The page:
- As everyone knows, the luminosity collected by ATLAS and CMS just passed the 1 fb-1 benchmark which had originally been the goal for the entire 2011. The LHC management is running a policy of making careful projections which can later be spectacularly surpassed. We all agree it's better than the previous policy of bold projections and spectacular catastrophes.
- Unofficial predictions for the luminosity at the end of 2011 are Gaussian distributed with a peak around 5 fb-1. It means that, this year we'll probably learn whether the Standard Model Higgs exists or not! That's massive.
- Several results using a good chunk of this year's data, around 200 pb-1, have already emerged from ATLAS on the occasion of the PLHC conference in Perugia 2 weeks ago. The most interesting result is the t-tbar invariant mass spectrum. The most disappointing, too. If Tevatron's excess in the top quark forward-backward asymmetry is due to a 1-2 TeV heavy Kaluza-Klein gluon the t-tbar spectrum should display a peak or an excess at the tail. Alas, nothing there, as you can see.
- About the update on searches for Z' decaying to leptons, see Tommaso's blog. There's also a new search for W' in the muon + missing energy channel. In those cases also nothing, only vague rumors.
- Meanwhile SUSY searches are continuing at full steam. New analyses in the jets+met and jets+lepton+met channels are out. From the plot you can read that, for equal squark and gluino masses, the limit on the masses is above the magic threshold of 1 TeV. If the squarks are decoupled the limit on the gluino mass is slightly less stringent, about 750 GeV, and similalry the other way around. Children take about 6 years to realize Santa Claus does not exist, the LHC may be quicker than that.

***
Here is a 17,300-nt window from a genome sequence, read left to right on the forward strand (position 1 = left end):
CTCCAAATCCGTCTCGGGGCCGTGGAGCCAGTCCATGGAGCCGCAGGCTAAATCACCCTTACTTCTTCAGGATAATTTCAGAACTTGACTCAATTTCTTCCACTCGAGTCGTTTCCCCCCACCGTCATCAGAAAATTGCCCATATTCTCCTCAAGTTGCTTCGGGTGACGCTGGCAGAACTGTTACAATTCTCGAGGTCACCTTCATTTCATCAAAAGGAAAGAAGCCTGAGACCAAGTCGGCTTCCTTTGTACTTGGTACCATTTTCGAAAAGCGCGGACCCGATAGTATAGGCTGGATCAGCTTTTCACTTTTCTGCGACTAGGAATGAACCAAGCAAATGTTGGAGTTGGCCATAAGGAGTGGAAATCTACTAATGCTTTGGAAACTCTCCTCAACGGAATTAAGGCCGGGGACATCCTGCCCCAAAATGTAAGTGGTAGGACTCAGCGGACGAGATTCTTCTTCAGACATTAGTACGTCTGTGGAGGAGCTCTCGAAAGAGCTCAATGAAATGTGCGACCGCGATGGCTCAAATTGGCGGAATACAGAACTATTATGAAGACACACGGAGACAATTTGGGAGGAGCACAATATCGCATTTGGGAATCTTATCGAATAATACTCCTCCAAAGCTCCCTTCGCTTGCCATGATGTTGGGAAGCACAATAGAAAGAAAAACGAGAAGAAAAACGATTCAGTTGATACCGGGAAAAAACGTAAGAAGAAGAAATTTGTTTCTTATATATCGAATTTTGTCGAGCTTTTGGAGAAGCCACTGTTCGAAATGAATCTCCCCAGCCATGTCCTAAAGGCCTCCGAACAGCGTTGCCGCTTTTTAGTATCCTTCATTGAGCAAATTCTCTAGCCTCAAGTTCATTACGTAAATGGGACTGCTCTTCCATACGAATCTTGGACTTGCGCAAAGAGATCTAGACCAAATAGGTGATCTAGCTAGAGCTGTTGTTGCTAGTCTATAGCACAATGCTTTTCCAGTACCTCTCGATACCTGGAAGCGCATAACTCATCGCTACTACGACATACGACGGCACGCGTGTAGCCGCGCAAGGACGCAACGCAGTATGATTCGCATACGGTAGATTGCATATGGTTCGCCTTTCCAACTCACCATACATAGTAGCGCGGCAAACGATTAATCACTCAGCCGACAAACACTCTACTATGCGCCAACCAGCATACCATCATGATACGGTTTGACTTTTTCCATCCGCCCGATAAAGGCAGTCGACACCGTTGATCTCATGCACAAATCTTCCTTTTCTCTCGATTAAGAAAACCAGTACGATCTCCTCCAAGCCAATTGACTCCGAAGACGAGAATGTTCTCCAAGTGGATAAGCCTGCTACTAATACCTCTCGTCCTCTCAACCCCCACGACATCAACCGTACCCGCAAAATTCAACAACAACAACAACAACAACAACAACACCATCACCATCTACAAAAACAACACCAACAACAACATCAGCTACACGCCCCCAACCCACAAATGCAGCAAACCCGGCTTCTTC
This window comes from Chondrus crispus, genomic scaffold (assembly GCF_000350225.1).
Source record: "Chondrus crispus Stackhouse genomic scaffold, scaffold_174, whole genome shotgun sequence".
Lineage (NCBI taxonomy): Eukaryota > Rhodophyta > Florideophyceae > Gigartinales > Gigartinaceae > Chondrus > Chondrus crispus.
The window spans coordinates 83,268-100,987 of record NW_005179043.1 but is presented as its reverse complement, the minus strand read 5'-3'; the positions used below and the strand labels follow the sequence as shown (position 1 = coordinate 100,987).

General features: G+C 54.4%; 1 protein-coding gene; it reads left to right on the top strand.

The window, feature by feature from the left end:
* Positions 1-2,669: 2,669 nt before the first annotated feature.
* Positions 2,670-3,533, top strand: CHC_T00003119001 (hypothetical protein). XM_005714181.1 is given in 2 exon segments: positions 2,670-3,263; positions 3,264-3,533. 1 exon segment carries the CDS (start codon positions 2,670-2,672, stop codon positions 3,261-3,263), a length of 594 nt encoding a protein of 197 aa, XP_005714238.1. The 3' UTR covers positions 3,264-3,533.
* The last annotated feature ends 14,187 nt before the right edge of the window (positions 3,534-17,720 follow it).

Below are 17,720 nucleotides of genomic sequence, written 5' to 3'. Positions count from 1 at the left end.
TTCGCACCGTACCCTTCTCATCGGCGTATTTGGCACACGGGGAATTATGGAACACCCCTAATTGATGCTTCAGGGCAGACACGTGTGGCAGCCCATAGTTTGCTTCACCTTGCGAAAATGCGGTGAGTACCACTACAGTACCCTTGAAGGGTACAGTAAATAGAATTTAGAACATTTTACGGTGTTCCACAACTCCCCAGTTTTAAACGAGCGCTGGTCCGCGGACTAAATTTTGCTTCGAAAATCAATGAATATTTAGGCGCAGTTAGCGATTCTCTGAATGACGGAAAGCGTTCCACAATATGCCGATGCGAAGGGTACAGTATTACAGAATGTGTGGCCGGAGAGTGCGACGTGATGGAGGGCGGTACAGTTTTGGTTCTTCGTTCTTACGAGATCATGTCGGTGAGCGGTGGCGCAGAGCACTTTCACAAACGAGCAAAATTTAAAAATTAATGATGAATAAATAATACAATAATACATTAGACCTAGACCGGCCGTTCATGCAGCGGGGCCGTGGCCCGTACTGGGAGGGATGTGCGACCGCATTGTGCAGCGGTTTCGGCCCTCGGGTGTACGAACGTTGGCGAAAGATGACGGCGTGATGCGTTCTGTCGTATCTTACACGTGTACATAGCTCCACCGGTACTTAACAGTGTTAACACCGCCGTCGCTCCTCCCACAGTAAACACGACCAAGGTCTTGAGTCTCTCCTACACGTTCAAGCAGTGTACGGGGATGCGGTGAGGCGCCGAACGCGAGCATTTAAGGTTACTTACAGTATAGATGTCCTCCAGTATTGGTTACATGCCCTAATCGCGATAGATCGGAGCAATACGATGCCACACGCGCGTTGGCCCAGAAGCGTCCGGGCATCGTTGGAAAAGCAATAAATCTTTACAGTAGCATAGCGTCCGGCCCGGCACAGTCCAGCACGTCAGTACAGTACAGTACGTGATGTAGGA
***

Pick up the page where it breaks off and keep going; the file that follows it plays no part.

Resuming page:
- Theorists, on the other hand, are trying to understand the deeper meaning of the LHC limits on SUSY. The conclusion is that SUSY must be just behind the corner, just a little bit more, one last effort, and we'll see it. One should note that preference of the global fits for light superparticle masses is driven by one measurement: the long standing 3 sigma excess in the muon anomalous magnetic moment. Interestingly, a recent paper reevaluates the theoretical contributions to the muon g-2 and concludes there is no excess whatsoever. I am not in a position to judge whether the paper is correct, drop your comment if you are.
- Meanwhile, ATLAS and CMS keep posting papers on arXiv which use only the meager last year's harvest of 35pb-1. At this point it feels like offering ZX Spectrum in an Apple store.
Monday, 20 June 2011
Meanwhile at the LHC
The excitement about the CDF bump is subsiding so we can relax and look back at the LHC. A lot is going on there, although the best of the action will occur later this summer.